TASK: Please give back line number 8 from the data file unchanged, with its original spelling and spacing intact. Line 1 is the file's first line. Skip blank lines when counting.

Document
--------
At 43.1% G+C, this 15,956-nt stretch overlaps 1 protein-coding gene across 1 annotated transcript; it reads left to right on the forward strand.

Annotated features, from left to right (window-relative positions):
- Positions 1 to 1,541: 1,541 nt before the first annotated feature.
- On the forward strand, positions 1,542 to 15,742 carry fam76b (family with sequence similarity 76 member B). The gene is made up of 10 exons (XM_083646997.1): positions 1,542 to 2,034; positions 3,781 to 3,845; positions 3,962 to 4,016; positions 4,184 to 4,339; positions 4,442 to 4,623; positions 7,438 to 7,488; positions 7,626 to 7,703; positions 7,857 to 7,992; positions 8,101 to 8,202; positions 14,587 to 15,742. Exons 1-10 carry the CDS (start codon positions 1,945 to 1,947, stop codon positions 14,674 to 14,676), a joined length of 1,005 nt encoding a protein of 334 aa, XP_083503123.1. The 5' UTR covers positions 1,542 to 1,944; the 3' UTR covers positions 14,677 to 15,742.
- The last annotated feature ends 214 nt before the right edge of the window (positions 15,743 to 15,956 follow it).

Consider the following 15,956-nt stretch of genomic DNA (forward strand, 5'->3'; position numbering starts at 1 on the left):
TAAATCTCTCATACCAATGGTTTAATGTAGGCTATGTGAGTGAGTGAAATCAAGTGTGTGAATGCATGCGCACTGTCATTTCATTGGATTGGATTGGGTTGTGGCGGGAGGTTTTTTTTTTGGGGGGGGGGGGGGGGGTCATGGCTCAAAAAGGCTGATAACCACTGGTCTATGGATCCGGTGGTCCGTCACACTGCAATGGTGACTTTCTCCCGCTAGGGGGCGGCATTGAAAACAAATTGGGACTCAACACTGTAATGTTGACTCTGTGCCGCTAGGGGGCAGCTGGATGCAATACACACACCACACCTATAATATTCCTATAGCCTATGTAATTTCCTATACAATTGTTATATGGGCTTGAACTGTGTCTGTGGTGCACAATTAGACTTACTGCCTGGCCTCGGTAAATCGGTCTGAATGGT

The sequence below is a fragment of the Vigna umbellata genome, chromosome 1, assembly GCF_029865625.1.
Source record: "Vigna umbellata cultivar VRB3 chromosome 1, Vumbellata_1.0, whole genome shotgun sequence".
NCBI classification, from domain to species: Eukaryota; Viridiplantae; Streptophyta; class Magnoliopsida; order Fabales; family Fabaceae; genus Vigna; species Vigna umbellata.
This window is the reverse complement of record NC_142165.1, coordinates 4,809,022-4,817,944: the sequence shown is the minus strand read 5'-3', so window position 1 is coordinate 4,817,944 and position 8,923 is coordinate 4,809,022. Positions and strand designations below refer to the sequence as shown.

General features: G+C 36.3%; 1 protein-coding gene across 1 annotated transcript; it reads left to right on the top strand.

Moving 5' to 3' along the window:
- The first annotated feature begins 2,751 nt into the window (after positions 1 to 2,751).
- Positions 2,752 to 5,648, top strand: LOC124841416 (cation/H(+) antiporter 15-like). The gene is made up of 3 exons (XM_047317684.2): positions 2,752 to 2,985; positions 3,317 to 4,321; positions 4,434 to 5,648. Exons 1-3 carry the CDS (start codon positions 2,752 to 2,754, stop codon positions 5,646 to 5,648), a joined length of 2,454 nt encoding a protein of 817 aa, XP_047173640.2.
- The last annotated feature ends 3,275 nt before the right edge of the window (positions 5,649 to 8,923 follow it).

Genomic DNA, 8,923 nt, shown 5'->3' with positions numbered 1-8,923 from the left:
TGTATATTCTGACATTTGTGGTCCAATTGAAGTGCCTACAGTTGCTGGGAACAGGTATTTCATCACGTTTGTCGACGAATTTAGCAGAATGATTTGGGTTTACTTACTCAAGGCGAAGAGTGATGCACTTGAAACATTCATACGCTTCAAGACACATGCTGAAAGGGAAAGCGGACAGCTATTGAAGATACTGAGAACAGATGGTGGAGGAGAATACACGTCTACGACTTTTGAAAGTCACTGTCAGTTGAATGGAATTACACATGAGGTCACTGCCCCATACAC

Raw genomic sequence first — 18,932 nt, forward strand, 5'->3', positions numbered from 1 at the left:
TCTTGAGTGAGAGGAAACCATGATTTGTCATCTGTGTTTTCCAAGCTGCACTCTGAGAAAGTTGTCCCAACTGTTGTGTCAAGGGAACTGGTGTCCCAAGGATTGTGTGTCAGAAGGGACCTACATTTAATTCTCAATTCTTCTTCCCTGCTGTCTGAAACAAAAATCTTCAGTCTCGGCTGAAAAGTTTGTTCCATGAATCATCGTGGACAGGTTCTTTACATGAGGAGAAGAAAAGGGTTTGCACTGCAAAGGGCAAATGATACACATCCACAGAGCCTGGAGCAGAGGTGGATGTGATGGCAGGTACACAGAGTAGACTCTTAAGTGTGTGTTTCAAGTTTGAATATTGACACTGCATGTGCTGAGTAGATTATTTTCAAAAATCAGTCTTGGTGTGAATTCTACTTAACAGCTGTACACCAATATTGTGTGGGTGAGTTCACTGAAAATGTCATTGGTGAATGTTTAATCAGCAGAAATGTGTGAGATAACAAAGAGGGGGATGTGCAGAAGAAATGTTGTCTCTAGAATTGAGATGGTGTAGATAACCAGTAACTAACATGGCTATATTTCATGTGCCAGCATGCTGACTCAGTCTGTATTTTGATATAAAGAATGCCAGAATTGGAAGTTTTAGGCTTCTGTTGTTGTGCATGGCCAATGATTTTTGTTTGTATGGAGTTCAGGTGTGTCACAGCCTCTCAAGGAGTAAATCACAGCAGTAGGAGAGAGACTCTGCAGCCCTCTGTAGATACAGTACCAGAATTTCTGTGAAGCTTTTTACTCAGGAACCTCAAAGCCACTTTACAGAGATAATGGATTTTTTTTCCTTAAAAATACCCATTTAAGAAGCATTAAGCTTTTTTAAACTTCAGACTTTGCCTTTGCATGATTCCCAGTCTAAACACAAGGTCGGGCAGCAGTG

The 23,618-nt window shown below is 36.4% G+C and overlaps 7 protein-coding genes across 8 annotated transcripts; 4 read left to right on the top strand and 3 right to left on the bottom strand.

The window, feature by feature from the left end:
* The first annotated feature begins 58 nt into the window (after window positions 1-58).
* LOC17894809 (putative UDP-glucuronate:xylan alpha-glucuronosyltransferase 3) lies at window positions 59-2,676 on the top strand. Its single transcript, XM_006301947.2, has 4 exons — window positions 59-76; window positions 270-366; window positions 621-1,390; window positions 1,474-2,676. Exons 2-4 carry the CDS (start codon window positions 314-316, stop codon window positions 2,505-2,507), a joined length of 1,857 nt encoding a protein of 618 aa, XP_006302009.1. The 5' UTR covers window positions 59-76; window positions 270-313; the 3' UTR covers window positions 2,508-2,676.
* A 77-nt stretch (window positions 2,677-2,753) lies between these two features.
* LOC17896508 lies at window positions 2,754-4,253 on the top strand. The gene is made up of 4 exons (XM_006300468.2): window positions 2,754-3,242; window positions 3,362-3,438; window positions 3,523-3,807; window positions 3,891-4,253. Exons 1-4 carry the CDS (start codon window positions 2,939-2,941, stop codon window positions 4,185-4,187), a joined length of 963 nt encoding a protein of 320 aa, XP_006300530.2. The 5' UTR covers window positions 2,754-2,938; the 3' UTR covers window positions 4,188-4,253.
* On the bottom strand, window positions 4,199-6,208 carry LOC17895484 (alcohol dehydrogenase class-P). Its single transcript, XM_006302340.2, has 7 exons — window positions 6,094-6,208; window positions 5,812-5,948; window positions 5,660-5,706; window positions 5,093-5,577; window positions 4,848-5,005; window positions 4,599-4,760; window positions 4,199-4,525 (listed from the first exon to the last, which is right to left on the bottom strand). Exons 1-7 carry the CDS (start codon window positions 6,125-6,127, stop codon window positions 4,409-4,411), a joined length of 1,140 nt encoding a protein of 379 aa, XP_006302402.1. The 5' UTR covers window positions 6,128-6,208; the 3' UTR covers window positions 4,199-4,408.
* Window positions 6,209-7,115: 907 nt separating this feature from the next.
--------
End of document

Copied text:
The sequence below is a fragment of the Vigna umbellata genome, chromosome 1, assembly GCF_029865625.1.